Are Divorce Assets Divided 50/50?
Family Law Solicitors – Gosforth, Newcastle and Sunderland
In a recently reported case, the Court of Appeal, the second highest Court in the land, effectively decided that the lion’s share of the assets which built up during the course of a ‘short marriage’ should be apportioned to the largest financial contributor. This is a fairly significant departure from the general starting point of equal division (i.e. a 50/50 split) in relation to assets accumulated during a marriage.
Usually, the Family Courts take the view that the various marital contributions of spouses should be treated equally (regardless of whether they are ‘financial’ or ‘domestic’ contributions), and should, therefore, result in an equal entitlement to assets accumulated over the course of the marriage. That is to say, the contribution of a ‘homemaker’ is regarded as just as important as that of a ‘breadwinner’.
In the recent case of Sharp v Sharp , however, the decision was that the distribution of assets should be skewed in favour of Mrs Sharp, as she had made a substantially larger contribution to the property which had been amassed over the course of her 4-year marriage to Mr Sharp. Mrs Sharp had earned bonuses from her trade in the amount of £10.5m, and by the time of separation, the Pot totalled ~£7.0m.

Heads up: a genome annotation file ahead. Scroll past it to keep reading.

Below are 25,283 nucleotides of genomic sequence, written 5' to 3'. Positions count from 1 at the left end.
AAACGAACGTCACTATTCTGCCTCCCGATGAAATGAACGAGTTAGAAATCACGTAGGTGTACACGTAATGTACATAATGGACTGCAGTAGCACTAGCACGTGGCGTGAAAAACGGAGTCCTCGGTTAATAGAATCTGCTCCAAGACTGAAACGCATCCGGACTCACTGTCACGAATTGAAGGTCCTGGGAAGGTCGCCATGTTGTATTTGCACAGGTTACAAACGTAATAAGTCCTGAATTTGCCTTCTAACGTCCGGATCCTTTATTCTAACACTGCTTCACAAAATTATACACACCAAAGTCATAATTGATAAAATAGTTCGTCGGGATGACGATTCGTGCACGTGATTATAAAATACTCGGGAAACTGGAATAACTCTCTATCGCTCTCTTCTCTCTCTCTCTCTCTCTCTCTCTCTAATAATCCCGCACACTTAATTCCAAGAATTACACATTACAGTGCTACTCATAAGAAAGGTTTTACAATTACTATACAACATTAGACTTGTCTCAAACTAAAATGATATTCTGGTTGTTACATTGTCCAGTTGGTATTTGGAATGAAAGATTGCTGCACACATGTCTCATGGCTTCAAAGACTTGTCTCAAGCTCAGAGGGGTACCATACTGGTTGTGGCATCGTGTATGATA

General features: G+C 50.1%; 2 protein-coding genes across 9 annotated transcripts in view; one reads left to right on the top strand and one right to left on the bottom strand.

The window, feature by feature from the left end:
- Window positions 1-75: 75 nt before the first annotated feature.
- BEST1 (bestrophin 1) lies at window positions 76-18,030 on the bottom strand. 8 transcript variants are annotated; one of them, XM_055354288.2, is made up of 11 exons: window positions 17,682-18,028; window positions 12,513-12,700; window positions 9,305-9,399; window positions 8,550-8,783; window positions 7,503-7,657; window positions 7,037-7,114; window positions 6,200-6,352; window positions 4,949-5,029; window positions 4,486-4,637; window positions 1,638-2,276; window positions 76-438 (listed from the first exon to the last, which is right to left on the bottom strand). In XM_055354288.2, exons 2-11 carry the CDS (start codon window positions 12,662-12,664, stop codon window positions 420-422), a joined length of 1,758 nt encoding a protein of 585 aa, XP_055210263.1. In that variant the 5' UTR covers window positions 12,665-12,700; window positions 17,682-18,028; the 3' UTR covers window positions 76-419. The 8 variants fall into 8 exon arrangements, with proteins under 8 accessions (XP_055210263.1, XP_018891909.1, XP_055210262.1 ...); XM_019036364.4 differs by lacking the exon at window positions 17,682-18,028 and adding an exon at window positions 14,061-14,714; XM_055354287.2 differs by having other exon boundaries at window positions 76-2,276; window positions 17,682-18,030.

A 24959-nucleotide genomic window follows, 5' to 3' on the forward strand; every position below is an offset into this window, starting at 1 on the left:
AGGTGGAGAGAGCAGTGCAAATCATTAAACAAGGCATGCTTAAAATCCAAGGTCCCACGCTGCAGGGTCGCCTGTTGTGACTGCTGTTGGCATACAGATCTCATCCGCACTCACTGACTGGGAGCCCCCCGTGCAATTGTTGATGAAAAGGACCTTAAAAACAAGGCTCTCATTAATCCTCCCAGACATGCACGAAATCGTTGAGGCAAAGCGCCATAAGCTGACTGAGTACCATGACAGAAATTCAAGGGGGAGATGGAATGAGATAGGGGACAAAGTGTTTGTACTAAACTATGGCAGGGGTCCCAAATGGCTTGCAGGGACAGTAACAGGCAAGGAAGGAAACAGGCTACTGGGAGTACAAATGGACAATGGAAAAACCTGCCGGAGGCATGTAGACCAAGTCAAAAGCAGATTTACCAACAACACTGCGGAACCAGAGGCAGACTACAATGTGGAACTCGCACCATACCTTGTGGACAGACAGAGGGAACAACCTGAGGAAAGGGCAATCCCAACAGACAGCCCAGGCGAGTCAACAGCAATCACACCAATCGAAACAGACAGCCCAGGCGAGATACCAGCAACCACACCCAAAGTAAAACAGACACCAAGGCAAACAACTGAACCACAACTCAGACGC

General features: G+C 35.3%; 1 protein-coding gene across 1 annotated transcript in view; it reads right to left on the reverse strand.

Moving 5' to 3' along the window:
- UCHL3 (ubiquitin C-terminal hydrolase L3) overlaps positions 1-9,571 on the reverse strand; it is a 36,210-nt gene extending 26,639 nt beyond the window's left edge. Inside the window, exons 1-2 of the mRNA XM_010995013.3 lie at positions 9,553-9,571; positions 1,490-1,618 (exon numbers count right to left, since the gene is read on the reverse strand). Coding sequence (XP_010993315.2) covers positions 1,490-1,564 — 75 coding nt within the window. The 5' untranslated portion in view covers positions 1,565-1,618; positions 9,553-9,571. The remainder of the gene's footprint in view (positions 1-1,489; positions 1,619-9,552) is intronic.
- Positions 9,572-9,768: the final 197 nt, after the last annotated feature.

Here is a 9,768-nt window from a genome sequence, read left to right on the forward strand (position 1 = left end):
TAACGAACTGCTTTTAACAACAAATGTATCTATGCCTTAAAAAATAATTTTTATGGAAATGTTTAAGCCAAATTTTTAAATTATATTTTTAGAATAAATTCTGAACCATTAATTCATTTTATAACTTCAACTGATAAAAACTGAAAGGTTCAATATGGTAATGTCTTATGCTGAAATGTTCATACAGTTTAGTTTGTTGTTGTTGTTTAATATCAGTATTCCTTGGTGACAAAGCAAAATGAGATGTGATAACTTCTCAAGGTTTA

The key factors which the Court appears to have taken into account in reaching this conclusion are:
- The ‘shortness’ of the marriage;
- The fact that this was a ‘dual incomes’ case – which is to say that it was not a traditional breadwinner/homemaker case, whereby one spouse worked whilst the other cared for their children;
- The fact that the parties had arranged their finances separately – each of them having their own separate bank accounts – and were financially independent;
- The relatively meagre contributions made by the Husband in comparison to the Wife.
The Court did not comment on how long parties must be married until their marriage is no longer considered to be ‘short’; however, the marriage in question had lasted just 4 years, which would suggest that the principles set out in the case apply to marriages shorter than this.
The case is an example of one of many special circumstances in which the Family Court has shown a willingness to depart from the ‘yardstick of equality’. If you find yourself needing to negotiate a financial settlement at the end of your marriage, you would be well advised to seek legal advice as to your entitlements – don’t assume that your spouse will automatically be entitled to half of everything.
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